Check out some great work from Jason Hill.
What kinds of portfolios get your attention these days? What brings in an industrial designer for an interview?
When I look at portfolios I want to see not just a shiny oh-look-I-made-a-model or I-did-this-great-Alias-rendering, but I want to see the process of how you got there. The process is the biggest thing for me. What’s the inspiration? What problem are you trying to solve? Are you using some sort of philosophy? Is it driven by manufacturing process or limitations? Is it driven by purely an aesthetic nature? Or are you reinventing something that exists? Are you combining things? How did you get there? Again, the process. Is it inspired by biomimicry and nature, or is it just “I wanted to design a new bike and I wanted it to look cool and it’s made out of plastic”? There are simple things and complicated things. I look for the spectrum of not what you did, but how you did it.
Have you seen a portfolio recently that really caught your eye, and what about it resonated with you?
It was a transportation design portfolio and it was the manner in which it was presented. The format was such that it was just like an existing hardcover book. The designer took examples from the book and redefined each one in his own style, as well as recreated the original designs from the book. He juxtaposed the two together and put forth his own kind of presentation. You’re almost looking at a future book. It was so well prepared, and so deep, it just worked well all around. It had a great narrative alongside really good work. It had a process—you could see all the sketches that were part of the presentation, instead of just final shiny photos of the result.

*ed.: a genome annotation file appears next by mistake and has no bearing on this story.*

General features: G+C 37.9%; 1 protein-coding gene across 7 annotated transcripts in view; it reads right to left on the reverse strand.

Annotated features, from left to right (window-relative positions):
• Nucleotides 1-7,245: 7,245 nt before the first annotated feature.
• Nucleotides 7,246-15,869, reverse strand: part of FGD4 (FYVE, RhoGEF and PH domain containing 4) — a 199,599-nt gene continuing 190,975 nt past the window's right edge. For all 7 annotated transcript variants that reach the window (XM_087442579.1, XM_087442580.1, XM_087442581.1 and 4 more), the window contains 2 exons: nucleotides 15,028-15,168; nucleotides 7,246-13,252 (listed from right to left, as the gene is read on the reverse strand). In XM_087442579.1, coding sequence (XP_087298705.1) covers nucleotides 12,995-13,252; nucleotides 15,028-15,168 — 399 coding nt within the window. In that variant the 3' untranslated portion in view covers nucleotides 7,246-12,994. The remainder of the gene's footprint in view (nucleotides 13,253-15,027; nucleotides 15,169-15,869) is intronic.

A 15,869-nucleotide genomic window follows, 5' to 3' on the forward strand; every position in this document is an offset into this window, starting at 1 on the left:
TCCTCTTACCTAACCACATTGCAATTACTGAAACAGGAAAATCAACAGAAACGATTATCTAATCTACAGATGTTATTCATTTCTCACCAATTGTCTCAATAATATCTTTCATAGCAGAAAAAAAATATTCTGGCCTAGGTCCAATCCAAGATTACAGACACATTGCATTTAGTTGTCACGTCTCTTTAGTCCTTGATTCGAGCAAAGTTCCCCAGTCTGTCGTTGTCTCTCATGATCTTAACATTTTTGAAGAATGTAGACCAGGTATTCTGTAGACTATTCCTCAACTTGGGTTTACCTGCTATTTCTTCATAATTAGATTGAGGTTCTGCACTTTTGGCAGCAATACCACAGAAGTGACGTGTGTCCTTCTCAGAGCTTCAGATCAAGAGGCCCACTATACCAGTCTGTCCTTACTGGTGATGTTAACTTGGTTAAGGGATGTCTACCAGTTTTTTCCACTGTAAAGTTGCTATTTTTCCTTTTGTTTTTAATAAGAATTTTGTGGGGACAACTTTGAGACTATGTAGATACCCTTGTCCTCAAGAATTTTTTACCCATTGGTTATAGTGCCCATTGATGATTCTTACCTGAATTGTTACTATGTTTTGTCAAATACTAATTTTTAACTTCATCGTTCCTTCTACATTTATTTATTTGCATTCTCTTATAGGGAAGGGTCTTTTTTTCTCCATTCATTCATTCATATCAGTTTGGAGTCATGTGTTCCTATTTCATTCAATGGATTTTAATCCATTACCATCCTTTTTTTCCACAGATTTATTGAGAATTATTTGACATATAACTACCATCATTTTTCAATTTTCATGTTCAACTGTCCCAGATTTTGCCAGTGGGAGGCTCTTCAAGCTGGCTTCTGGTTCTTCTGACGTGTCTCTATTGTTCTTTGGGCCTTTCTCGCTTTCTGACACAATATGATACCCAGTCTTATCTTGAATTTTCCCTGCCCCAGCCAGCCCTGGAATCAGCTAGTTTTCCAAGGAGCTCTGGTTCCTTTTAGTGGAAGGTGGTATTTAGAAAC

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Once you bring in a designer for an interview, what do you expect to learn from them?
I am looking for enthusiasm of the process and also whether they are able to quickly and with clear, simple language, describe what the process and the result is. I am also looking for confidence.
What qualities or characteristics are necessary to be a successful designer these days?
They need to have their finger on the pulse of things, but also be grounded in reality. And a good understanding of applications of processes to get to their result.
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If you were starting out now, what advice would you give yourself?
Be open to every and any job. You think your specialty is one area, but if you examine it it’s really your job to figure out what is the benefit of design, no matter what the client or what the product or what the industry wants. What is your value?
Your job is to communicate why design is important and to be paid properly for it. Do not underestimate or undersell the importance of design. The bottom line is, don’t be afraid to charge for what you’re doing.
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